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How to Dry Boxwood Cuttings to Use Indoors

By Sue-Lynn Carty
Preserve the color of boxwood cuttings by using florist dye.

Boxwood is a type of evergreen shrub commonly used in outdoor landscaping. The uniform shape and size of the boxwood's leaves make it a popular choice for dried floral arrangements and holiday leaves. The best way to dry boxwood cuttings is to use a two-part method so that the cuttings both retain their color and dry out properly.

Use freshly cut boxwood branches in order to preserve the color of the leaves. Cut an extra three to four inches for soaking and hanging the stems.

Pull the leaves off the stem ends. This is the end that will be soaking in the glycerin/dye mixture.

Hammer the ends of the stems. This allows for better absorption of the glycerin/dye mix during the preservation stage.

Measure out the water for the glycerin mixture. You need two parts water for every one part of glycerin. The amount of water you need depends on the length of the stem ends.

Measure out the glycerin. Put this aside so you have it ready when your water comes to a boil.

Bring the water to a boil and add the glycerin. Keep the glycerin/water mixture on the heat according to the manufacturer's instructions on the glycerin package.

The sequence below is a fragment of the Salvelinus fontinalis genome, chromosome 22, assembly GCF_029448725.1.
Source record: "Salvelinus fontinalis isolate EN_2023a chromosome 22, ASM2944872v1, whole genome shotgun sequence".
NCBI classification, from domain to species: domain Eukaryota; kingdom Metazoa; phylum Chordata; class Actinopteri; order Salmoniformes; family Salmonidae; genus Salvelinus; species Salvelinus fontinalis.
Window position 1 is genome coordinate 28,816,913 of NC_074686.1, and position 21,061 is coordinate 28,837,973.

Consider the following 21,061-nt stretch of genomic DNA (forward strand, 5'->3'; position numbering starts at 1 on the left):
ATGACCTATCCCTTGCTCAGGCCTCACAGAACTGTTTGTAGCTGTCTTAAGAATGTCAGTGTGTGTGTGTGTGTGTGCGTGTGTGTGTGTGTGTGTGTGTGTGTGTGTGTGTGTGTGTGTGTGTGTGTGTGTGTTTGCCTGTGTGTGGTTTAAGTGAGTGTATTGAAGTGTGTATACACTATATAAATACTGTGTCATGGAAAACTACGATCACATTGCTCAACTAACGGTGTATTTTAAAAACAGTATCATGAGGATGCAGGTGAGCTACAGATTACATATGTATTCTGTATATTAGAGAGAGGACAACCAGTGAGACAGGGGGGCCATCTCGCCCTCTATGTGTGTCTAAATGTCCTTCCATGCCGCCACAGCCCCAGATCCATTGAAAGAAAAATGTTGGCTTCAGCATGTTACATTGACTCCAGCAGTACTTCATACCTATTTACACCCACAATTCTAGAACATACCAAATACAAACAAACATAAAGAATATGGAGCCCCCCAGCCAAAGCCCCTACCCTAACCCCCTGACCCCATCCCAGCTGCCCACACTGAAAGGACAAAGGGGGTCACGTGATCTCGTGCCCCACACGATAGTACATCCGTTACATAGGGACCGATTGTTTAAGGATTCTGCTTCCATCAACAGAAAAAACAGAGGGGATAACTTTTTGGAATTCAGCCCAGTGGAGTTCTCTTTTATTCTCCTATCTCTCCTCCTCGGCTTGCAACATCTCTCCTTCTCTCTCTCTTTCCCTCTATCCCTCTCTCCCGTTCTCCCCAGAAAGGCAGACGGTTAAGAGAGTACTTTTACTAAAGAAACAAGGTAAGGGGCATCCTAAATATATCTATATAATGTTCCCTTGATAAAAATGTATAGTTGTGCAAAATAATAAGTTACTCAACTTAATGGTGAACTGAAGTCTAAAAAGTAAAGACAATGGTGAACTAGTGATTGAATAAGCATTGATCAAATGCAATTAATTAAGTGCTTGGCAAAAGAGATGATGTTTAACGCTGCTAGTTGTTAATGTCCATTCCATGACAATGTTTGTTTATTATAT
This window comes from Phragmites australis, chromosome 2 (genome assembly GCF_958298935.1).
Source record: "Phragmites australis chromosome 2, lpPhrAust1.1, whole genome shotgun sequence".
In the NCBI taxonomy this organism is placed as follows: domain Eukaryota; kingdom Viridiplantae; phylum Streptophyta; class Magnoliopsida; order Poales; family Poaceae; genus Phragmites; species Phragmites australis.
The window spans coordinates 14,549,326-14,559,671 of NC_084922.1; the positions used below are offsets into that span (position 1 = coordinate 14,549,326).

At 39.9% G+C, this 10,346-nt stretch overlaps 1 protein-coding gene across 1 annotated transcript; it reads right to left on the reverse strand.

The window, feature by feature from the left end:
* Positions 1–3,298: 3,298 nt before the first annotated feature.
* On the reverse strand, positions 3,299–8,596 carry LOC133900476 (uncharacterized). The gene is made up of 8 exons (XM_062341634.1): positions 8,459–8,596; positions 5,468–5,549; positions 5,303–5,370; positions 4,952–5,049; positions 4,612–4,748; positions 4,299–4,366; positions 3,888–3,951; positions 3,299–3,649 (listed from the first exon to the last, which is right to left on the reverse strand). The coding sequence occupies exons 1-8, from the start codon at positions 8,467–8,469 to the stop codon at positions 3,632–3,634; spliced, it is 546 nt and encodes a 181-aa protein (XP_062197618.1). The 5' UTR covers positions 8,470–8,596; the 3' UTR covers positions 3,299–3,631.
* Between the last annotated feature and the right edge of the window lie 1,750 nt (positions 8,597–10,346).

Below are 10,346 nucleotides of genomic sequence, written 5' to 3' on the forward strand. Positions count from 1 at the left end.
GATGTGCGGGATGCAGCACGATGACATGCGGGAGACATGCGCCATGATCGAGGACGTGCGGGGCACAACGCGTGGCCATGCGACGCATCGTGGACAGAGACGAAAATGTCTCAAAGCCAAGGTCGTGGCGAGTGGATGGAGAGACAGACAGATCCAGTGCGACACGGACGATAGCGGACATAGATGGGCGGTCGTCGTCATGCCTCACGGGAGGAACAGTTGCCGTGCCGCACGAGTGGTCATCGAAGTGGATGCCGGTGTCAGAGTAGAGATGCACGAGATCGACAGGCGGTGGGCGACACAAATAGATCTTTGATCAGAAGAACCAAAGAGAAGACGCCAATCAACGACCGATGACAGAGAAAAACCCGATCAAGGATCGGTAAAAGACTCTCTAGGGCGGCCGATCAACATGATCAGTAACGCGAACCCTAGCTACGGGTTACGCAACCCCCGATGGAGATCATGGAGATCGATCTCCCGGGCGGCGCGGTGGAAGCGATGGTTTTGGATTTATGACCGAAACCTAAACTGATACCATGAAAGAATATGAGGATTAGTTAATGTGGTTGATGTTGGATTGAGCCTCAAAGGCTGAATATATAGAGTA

Pour the glycerin/water mixture into the container. A one-quart container holds up to four cups of liquid. This should be large enough to hold your glycerin/water mixture and Boxwood cuttings. Use a glass container if you are working with hot glycerin/water mixture.

Add florist absorption dye to the container and mix thoroughly. The boxwood cuttings will absorb the color of the dye you have chosen.

Soak the cuttings in the mixture for one to two weeks. Remove and hang them by the stems in a warm dry place for two to three weeks.

 

Things You Will Need

  • Pruning saw or pruning shears
  • Hammer
  • 1-cup measuring cup
  • Boiling water
  • Glycerin
  • Container
  • Florist absorption dye

About the Author

 

Sue-Lynn Carty has over five years experience as both a freelance writer and editor, and her work has appeared on the websites Work.com and LoveToKnow. Carty holds a Bachelor of Arts degree in business administration, with an emphasis on financial management, from Davenport University.